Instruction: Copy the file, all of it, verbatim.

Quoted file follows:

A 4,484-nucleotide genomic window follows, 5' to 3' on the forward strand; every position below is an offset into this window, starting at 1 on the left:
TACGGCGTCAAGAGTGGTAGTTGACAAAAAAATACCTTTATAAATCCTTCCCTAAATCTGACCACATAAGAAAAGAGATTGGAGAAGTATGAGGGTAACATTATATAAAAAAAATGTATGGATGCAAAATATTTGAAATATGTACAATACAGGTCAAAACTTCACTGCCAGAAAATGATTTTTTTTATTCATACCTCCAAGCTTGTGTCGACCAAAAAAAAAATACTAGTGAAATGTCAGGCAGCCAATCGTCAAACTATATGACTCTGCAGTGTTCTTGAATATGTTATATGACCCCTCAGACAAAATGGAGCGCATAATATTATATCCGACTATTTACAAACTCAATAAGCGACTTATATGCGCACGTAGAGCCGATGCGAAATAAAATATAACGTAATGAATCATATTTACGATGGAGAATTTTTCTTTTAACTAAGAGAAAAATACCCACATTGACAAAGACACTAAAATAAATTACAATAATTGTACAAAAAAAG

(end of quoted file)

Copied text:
A 4,484-nucleotide genomic window follows, 5' to 3' on the forward strand; every position below is an offset into this window, starting at 1 on the left:
TACGGCGTCAAGAGTGGTAGTTGACAAAAAAATACCTTTATAAATCCTTCCCTAAATCTGACCACATAAGAAAAGAGATTGGAGAAGTATGAGGGTAACATTATATAAAAAAAATGTATGGATGCAAAATATTTGAAATATGTACAATACAGGTCAAAACTTCACTGCCAGAAAATGATTTTTTTTATTCATACCTCCAAGCTTGTGTCGACCAAAAAAAAAATACTAGTGAAATGTCAGGCAGCCAATCGTCAAACTATATGACTCTGCAGTGTTCTTGAATATGTTATATGACCCCTCAGACAAAATGGAGCGCATAATATTATATCCGACTATTTACAAACTCAATAAGCGACTTATATGCGCACGTAGAGCCGATGCGAAATAAAATATAACGTAATGAATCATATTTACGATGGAGAATTTTTCTTTTAACTAAGAGAAAAATACCCACATTGACAAAGACACTAAAATAAATTACAATAATTGTACAAAAAAAG